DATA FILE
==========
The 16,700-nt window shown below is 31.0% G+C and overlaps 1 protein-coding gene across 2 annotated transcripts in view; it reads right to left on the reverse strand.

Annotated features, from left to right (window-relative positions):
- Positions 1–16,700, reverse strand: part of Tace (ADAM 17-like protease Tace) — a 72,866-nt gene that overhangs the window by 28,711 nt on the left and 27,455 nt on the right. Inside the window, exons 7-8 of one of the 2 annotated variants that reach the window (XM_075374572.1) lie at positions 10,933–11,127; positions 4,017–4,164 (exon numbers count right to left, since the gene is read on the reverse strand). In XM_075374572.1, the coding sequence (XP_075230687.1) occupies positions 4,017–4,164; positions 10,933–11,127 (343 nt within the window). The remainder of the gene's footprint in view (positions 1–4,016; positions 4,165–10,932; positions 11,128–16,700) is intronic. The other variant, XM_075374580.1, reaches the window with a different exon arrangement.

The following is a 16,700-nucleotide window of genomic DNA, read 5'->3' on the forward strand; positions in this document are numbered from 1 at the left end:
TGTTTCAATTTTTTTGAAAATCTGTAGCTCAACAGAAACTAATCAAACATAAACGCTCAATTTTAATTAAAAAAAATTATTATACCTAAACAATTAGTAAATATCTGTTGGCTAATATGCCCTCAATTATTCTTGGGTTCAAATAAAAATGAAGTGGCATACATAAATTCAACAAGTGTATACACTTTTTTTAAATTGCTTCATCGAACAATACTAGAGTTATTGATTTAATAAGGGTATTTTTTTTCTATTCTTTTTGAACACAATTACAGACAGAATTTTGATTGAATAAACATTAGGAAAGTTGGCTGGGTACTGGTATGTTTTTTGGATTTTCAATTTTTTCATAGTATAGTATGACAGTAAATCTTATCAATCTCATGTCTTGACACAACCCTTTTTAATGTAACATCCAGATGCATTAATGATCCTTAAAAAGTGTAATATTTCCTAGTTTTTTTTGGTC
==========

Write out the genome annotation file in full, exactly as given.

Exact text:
The 16,700-nt window shown below is 31.0% G+C and overlaps 1 protein-coding gene across 2 annotated transcripts in view; it reads right to left on the reverse strand.

Annotated features, from left to right (window-relative positions):
- Positions 1–16,700, reverse strand: part of Tace (ADAM 17-like protease Tace) — a 72,866-nt gene that overhangs the window by 28,711 nt on the left and 27,455 nt on the right. Inside the window, exons 7-8 of one of the 2 annotated variants that reach the window (XM_075374572.1) lie at positions 10,933–11,127; positions 4,017–4,164 (exon numbers count right to left, since the gene is read on the reverse strand). In XM_075374572.1, the coding sequence (XP_075230687.1) occupies positions 4,017–4,164; positions 10,933–11,127 (343 nt within the window). The remainder of the gene's footprint in view (positions 1–4,016; positions 4,165–10,932; positions 11,128–16,700) is intronic. The other variant, XM_075374580.1, reaches the window with a different exon arrangement.

The following is a 16,700-nucleotide window of genomic DNA, read 5'->3' on the forward strand; positions in this document are numbered from 1 at the left end:
TGTTTCAATTTTTTTGAAAATCTGTAGCTCAACAGAAACTAATCAAACATAAACGCTCAATTTTAATTAAAAAAAATTATTATACCTAAACAATTAGTAAATATCTGTTGGCTAATATGCCCTCAATTATTCTTGGGTTCAAATAAAAATGAAGTGGCATACATAAATTCAACAAGTGTATACACTTTTTTTAAATTGCTTCATCGAACAATACTAGAGTTATTGATTTAATAAGGGTATTTTTTTTCTATTCTTTTTGAACACAATTACAGACAGAATTTTGATTGAATAAACATTAGGAAAGTTGGCTGGGTACTGGTATGTTTTTTGGATTTTCAATTTTTTCATAGTATAGTATGACAGTAAATCTTATCAATCTCATGTCTTGACACAACCCTTTTTAATGTAACATCCAGATGCATTAATGATCCTTAAAAAGTGTAATATTTCCTAGTTTTTTTTGGTC